This means we all need to work together.

At the South Pacific Defence Minister’s Meeting we were talking about conflict and the potential for it to occur.

And I know what some people say, how does climate change cause conflict? Well it’s all to do with competition for food and resources, and I’d like to highlight a couple of things which highlight the potential for conflict in the future.

Firstly I’d like to talk about jellyfish.  There is a jellyfish in Tonga which is a delicacy.  At the meeting the Tongan Minister of Defence Lord Ma’afu talked to us about this jelly fish. 

It has disappeared from its natural habitat and the fishermen have gone looking for it. This raises the interesting question, what if they find that in someone else’s water? What if they  start harvesting from an area that is not theirs?  Who then does the jellyfish belong to?

Rice paddies were another example; there is an area in Fiji which always was able to grow rice.  Today, it does not. 

The sea has inundated that area and now it is full of salt water. So the food source has gone. So what are the consequences of that?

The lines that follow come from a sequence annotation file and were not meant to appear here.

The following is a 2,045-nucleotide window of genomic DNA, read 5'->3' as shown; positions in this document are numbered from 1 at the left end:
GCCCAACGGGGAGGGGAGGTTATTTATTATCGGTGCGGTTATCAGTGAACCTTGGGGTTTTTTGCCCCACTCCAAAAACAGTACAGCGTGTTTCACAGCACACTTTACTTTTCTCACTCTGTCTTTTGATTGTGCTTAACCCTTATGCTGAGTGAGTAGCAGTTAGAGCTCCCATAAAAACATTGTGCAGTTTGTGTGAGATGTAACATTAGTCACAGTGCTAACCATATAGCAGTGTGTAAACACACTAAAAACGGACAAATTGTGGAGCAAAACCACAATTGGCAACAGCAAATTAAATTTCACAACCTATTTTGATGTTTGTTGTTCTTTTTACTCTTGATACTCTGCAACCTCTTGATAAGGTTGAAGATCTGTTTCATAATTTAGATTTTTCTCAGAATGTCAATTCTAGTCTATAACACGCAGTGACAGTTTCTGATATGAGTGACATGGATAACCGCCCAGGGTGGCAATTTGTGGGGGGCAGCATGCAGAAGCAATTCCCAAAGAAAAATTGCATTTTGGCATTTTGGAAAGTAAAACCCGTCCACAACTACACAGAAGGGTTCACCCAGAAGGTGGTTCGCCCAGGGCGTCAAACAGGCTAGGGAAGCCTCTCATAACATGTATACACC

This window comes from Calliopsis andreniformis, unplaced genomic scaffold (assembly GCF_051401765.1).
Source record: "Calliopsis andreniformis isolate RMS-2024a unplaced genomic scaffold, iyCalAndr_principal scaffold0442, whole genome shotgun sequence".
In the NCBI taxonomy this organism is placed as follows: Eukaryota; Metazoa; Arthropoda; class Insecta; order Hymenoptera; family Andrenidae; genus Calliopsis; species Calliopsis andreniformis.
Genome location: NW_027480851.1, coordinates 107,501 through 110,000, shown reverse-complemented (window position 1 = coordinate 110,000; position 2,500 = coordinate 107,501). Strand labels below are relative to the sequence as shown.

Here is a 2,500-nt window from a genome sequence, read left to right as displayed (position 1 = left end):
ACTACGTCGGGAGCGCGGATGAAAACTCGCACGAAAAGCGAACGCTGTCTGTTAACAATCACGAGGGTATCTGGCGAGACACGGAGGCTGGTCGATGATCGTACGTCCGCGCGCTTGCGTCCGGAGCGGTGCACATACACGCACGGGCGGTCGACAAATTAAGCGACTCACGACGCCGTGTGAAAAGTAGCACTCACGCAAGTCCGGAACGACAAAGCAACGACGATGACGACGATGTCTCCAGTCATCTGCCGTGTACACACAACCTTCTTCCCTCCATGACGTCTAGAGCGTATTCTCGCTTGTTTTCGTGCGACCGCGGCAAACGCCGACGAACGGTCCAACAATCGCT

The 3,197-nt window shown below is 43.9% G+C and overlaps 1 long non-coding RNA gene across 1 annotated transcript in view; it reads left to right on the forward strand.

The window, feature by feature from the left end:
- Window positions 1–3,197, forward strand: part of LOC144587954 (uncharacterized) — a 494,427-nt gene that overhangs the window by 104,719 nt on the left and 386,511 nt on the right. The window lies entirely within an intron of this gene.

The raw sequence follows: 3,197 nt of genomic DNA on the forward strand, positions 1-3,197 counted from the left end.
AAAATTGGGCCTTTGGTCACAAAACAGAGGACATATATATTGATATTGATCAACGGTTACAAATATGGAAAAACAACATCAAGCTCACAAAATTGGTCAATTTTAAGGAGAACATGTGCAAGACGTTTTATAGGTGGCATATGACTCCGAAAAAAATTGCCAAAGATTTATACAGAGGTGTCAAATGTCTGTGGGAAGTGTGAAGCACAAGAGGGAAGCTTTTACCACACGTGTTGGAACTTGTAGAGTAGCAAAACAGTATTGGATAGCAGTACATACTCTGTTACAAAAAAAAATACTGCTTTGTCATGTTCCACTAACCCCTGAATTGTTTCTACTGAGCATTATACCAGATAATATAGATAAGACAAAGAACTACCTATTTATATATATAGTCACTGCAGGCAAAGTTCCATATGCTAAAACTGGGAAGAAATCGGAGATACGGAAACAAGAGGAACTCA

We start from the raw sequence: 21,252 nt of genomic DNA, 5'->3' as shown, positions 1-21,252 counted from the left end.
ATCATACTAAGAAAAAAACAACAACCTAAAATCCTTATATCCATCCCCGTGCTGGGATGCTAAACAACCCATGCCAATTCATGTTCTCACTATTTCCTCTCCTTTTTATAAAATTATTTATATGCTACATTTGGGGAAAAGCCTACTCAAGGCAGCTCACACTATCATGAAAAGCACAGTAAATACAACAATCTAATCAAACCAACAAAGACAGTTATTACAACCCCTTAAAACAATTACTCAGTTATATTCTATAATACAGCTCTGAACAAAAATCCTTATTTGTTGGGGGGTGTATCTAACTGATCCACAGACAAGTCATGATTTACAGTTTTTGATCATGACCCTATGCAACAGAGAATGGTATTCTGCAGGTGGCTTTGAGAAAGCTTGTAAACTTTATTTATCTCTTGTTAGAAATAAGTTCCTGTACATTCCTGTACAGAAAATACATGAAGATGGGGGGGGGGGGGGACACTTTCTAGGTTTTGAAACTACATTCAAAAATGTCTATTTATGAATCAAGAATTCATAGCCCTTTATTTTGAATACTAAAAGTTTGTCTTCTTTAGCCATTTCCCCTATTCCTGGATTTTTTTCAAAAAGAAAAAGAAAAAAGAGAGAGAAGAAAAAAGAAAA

Erosion is yet another example; people think that when land falls away you just pick up the population and find them a new home. Into another tribes area?

We saw it in PNG when I happened to be there during the earthquake. A whole tract of land fell into a valley meaning a village had to move. There are people in this world who think it’s easy to move one tribe onto another tribes land.

Pacific Island people understand you cannot just do that. First there needs to be some conversation and it needs to be worked through in a respectful manner. 

The Fijian Minister of Defence, Minister Seruiratu, shared the story of his own village which has had to redo its sea wall three times due to rising sea levels. 

This is a small village with limited economic resources, and for the third time it has to rebuild its sea wall to stop it from disappearing into the ocean.

All these things are worth thinking about, because eventually one might conclude that villages like this will need to be relocated. 

With food sources being scarce, fish stocks disappearing, and land becoming more precious, this has potential to create conflict.

For us in the military and security sector, these are real challenges, and they have the potential implications which I’m hopeful the great minds in this room will talk about, and come up with some solutions for us politicians to move forward and implement. 

Good luck, I’m looking forward to reading the results of this meeting.

Thank you.